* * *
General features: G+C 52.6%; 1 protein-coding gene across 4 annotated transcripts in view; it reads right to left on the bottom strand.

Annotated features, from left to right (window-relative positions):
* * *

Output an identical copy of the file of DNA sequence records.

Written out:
General features: G+C 52.6%; 1 protein-coding gene across 4 annotated transcripts in view; it reads right to left on the bottom strand.

Annotated features, from left to right (window-relative positions):